Every organisation needs a work manual. Bizezia’s Work Manual allows you to create your own office policies and procedures manual on a fully-editable online system. Additionally, you can use Work Manual to create office policies and procedures manuals as an additional fee-generating service to your clients. Work Manual now comes with templates for Contracts of Employment, Written Employment Particulars and a comprehensive editable Job Description Library, as well as optional additional work policies.
The trouble is that employment law is not a stationary beast. It’s changing all the time. For example, and with acknowledgement to Sofie Persson at Engelharts, there have been quite a few recent developments as to what is classified as a disability. One of the most noteworthy in the recent press is whether or not obesity is the new disability. I won’t pre-empt what Sofie is going to write in a guest blog for us this week, except to say that a test case is currently before the European Court of Justice which will determine whether EU law bans discrimination or grounds of obesity. The case is being brought by 25-stone Danish child minder Karsten Kaltoft, who is contesting being sacked by being unable to perform his duties because of his size.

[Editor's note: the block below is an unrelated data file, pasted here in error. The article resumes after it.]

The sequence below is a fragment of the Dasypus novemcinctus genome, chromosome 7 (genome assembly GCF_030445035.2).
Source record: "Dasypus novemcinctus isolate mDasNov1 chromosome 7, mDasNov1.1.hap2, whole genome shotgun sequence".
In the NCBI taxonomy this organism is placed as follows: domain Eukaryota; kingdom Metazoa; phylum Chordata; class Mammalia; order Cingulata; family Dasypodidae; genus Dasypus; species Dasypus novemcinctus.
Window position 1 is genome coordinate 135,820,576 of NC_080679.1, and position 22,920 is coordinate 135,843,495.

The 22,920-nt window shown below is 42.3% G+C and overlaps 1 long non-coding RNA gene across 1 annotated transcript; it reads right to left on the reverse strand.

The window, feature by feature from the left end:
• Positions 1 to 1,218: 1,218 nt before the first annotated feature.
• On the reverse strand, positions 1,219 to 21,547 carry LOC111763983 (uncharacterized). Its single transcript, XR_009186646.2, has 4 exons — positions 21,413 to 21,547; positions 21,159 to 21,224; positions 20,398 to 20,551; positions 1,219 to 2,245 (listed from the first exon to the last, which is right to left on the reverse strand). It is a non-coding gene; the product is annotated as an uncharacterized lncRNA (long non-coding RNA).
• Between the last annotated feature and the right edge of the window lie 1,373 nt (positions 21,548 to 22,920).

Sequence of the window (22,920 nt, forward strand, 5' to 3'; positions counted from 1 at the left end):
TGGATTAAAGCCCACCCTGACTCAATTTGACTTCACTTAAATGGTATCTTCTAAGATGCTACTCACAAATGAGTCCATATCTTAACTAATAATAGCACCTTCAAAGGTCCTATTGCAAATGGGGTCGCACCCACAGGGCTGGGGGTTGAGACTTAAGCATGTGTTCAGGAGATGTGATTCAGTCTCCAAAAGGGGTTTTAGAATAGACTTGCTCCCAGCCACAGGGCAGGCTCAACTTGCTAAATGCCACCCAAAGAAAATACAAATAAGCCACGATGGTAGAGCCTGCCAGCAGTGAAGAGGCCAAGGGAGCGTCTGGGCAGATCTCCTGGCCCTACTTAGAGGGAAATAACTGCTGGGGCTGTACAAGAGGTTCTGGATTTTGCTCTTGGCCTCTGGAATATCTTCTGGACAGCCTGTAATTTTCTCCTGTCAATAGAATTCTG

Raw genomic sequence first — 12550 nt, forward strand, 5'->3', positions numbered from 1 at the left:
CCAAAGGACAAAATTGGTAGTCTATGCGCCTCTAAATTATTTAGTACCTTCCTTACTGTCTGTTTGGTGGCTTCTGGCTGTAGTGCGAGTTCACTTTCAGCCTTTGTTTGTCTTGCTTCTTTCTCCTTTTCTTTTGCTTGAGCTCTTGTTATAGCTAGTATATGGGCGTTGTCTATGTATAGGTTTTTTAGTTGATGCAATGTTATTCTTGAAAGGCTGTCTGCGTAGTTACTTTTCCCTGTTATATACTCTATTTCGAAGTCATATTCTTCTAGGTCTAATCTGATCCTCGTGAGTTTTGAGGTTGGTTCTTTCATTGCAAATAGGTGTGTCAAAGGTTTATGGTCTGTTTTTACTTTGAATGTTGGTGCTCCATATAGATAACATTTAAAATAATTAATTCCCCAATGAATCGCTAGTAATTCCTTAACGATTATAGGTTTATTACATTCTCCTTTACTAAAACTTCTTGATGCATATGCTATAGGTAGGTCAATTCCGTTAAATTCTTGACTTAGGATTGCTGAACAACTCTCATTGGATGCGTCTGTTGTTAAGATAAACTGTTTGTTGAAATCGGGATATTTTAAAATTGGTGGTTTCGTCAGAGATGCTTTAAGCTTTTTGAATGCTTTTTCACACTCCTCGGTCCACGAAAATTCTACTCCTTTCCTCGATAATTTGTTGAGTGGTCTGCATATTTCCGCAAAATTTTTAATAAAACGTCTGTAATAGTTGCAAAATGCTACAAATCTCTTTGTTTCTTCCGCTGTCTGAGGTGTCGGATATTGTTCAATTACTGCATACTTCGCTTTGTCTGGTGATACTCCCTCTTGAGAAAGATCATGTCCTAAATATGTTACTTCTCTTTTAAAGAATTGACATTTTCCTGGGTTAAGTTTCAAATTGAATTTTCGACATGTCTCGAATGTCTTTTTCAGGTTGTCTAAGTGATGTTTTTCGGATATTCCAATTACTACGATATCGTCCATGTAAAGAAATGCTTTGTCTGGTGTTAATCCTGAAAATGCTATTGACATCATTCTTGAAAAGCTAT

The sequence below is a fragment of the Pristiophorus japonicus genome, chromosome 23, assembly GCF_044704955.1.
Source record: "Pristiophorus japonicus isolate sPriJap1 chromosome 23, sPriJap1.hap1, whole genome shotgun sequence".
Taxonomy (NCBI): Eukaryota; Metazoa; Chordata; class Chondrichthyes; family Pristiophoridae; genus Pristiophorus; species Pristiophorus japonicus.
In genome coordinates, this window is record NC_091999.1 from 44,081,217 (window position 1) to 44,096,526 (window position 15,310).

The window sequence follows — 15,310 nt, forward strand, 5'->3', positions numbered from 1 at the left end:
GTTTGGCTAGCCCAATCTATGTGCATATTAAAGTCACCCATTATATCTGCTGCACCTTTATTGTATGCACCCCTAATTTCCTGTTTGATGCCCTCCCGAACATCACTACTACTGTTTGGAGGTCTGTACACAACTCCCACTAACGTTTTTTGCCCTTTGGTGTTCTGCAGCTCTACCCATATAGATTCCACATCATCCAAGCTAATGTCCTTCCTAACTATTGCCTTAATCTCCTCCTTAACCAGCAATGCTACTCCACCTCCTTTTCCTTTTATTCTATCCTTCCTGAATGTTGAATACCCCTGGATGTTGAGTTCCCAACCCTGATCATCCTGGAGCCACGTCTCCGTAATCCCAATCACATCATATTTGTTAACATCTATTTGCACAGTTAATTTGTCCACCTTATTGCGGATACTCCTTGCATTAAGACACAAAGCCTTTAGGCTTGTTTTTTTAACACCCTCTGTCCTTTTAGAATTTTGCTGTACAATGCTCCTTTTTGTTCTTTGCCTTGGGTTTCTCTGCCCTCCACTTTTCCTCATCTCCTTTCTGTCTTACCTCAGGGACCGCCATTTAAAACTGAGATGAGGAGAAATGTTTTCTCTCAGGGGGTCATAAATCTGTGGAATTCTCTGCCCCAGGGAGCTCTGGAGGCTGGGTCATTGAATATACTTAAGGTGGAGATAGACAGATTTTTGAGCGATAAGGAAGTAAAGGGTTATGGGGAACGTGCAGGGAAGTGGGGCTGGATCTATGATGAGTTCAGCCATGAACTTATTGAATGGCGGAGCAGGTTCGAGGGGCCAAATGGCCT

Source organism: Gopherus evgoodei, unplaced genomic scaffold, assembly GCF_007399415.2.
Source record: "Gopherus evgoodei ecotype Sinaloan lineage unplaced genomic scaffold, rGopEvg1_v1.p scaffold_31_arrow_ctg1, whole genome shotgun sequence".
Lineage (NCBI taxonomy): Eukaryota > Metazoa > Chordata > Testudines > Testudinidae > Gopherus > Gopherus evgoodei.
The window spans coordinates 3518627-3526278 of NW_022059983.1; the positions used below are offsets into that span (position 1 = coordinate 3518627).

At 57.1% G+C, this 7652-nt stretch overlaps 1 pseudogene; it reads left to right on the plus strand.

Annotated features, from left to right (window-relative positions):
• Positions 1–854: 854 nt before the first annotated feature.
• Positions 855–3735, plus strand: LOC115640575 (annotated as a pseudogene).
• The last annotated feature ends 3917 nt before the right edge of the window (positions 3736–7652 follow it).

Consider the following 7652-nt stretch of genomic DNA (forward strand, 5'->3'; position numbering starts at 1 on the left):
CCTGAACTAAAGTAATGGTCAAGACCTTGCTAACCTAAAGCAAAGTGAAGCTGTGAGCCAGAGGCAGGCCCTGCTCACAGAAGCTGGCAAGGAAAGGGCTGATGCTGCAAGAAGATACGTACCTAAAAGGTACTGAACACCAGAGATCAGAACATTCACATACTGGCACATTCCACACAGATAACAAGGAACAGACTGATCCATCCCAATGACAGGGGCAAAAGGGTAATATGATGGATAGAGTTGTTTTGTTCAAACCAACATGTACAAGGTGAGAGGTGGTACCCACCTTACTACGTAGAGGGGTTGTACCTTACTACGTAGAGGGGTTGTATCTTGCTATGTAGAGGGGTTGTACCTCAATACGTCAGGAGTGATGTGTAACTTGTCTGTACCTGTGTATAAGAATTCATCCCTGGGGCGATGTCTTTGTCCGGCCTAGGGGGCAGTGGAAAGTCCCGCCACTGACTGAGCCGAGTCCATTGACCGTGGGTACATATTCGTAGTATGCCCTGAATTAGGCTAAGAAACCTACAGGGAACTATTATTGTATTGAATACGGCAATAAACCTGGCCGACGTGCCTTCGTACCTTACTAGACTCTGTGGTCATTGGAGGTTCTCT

Last week, CIPD commented on this, here. Did you know that the UK has the highest percentage of obesity in Europe (The National Obesity Forum has estimated that by 2050 half of the UK’s population will be obese). This could be quite a significant decision for both employees and employers.